Lots of travelers wonder how much money is needed to travel Myanmar, now that the country has only just recently opened to more tourism. In years past, travelers had to carry all their cash, as ATMs weren’t available -- that’s no longer the case. Despite some costs being higher than those in Thailand, Myanmar is still a very affordable destination.
Calculating rough travel costs for Myanmar really depends on you and your style of travel.
Myanmar can be explored on a backpacker’s budget, but on the other hand, you’ll find plenty of luxury hotels and lavish ways to spend additional money.
- See everything you need for planning a trip to Myanmar.
About Money in Myanmar
Prices in Myanmar are often quoted in U.S. dollars, although kyat -- the local currency -- will certainly work as well. Always pay with whichever currency works out best in your favor. Remember: your kyat will be worthless outside of Myanmar, but U.S. dollars work well in many other countries.
- See the ins and outs of dealing with currency in Myanmar.
Budget flights from Bangkok to Yangon are easy to find. But before arriving, you’ll need to pay US $50 for an eVisa. You should apply for your Burmese visa online before planning your trip. You may also want to check into the recommended vaccinations for Asia.
Land-based transportation in Myanmar is a real deal and will only make up a small part of your budget to visit.
- Taxis: Taxis in Yangon, although not metered, are surprisingly cheap for the time spent in traffic. While the norm in Asia is to negotiate hard with drivers before getting inside, you can relax a little in Yangon. An exception is for taxis to and from the airport; you’ll pay a premium (US $8 – $12) for the long ride to the city.
- Buses: Overnight and long-haul buses in Myanmar are great deals given the amount of distance traveled. An overnight tourist bus -- with snack, water, and movies included -- from Hsipaw in the north of Myanmar back to Yangon costs around US $20. Public buses are very cheap (around 25 cents per ride), however, figuring out routes can be difficult without local help.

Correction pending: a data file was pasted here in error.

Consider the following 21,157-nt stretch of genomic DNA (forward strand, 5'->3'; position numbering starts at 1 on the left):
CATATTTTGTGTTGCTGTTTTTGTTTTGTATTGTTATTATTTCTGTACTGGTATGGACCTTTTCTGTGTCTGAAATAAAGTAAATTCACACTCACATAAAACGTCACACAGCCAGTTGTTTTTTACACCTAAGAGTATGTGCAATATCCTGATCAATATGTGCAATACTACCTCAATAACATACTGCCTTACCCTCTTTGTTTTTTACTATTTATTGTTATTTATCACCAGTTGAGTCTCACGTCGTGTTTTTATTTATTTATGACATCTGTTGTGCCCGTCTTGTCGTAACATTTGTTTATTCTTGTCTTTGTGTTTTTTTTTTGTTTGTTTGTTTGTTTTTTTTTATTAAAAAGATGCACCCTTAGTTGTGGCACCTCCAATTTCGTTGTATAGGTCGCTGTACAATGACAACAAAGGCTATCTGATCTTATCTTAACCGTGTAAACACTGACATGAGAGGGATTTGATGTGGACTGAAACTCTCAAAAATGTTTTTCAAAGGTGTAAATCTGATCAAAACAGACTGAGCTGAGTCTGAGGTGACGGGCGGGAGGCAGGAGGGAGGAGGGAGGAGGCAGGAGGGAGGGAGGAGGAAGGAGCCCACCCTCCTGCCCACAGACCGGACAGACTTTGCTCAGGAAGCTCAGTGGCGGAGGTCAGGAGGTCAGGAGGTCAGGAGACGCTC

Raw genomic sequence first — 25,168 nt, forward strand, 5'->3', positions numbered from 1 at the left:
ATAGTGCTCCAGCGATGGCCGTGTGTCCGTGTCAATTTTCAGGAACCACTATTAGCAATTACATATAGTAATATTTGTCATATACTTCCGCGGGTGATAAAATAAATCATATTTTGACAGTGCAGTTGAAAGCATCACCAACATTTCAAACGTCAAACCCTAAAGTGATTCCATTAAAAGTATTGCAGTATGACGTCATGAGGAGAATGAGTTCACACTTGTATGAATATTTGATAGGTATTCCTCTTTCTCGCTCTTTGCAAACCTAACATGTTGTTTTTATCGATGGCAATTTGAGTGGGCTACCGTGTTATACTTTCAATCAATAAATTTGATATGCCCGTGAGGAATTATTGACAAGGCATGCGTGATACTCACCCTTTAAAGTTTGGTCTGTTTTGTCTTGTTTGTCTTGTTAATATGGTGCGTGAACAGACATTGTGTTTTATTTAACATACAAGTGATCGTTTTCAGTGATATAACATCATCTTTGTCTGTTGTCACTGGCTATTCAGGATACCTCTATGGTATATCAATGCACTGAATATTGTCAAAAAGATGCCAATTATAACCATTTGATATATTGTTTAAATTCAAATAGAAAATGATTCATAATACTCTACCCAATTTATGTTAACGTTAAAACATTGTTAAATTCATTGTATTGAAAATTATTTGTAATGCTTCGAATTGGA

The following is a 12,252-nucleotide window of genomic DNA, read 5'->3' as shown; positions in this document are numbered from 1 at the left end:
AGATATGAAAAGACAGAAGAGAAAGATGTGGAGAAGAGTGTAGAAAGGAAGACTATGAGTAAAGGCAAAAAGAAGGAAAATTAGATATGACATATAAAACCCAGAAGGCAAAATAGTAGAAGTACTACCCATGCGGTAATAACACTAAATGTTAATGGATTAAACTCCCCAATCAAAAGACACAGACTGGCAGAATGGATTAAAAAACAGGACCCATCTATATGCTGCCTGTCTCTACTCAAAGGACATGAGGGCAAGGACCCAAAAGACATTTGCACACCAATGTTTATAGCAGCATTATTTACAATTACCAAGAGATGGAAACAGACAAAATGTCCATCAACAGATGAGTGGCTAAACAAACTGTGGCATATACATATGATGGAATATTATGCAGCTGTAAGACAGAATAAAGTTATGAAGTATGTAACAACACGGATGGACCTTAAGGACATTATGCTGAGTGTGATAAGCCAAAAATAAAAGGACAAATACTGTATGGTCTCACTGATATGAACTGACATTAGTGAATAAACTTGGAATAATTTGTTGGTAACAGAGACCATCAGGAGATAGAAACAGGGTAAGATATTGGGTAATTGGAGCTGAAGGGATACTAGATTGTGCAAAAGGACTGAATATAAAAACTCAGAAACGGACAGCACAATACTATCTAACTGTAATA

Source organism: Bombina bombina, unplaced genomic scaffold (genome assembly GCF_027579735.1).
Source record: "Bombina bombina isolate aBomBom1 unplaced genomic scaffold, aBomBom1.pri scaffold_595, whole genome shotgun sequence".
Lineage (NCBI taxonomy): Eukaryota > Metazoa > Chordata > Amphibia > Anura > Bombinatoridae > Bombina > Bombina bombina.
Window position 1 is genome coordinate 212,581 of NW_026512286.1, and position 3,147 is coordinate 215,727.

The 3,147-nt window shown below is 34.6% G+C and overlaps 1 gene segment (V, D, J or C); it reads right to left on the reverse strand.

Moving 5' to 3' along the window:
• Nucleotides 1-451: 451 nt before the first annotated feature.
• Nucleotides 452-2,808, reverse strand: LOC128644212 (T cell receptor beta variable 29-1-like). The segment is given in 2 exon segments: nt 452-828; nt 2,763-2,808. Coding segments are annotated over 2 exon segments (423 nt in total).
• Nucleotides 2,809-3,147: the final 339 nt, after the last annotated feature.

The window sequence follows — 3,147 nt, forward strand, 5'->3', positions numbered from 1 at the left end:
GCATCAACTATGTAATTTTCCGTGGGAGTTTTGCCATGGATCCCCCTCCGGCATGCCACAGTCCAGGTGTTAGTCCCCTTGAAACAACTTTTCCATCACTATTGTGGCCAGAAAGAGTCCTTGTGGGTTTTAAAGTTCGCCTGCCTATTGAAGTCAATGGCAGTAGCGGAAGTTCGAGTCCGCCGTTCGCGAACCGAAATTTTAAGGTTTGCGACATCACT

- Trains: Train travel is the way to go in Myanmar. Although cars and track certainly show their ages, the scenery and experience make up for the bumpy ride. The insignificant price difference between classes in trains is often well worth the money for the additional comfort.
When budget travelers claim that Myanmar is much more expensive than neighboring Thailand or Laos, they are often referring to accommodation prices. Prices for government-sanctioned guesthouses and budget hotels are higher than that in other parts of Southeast Asia. The good news is that standards are often higher, too. A full-service hotel in Mandalay with elevator attendants and the works can cost as little as US $30 per night. Most decent-sized hotels include a free breakfast.
If traveling as a pair, the cost of two dorm beds is often the same as that of a private double room.
A midrange hotel in Yangon starts at around US $40 per night; prices increase depending on location.
Food in Myanmar can be cheap, although portion sizes are certainly smaller. Breakfast is often included in the price of your hotel room. Restaurant prices vary, but a bowl of noodles or curry rarely costs more than US $2 at a basic eatery.
Many restaurants serve family-style meals, meaning that you order several plates to share around the table. The price of your meal obviously depends upon how many plates of meat, salad, vegetables, soup, and rice that you choose.
As always, attempts at Western food in tourist-oriented restaurants and eating at your hotel will cost more.
Beer, even at restaurants in Myanmar, is incredibly cheap.
You can enjoy a large bottle of local beer for US $1; expect to pay double that at nicer restaurants.
Although you won’t see any of the ubiquitous 7-Eleven minimarts found throughout Asia, bottles of local rum or other alcohol can be purchased from shops for around US $3. Imported spirits cost much more.
Along with accommodation, entrance fees at popular places in Myanmar will be one of the bigger hits to your budget. Tourists always pay more than locals. Expect to pay US $8 for the Shwedagon Pagoda in Yangon, US $10 to enter the Inle Lake zone, and US $20 to enter Bagan. Less popular places such as the Drug Elimination Museum in Yangon (entrance: US $3) and the National Museum (entrance: US $4) are relatively inexpensive.
Saving Money in Myanmar
In short, how much money you need to travel Myanmar is really up to you. You’ll spend more if you choose to book tours, hire private drivers, and stay in upscale hotels. The more that you move around, and the more sights you choose, the more you’ll ultimately spend to travel in Myanmar. Budget travelers can get by on the cheap!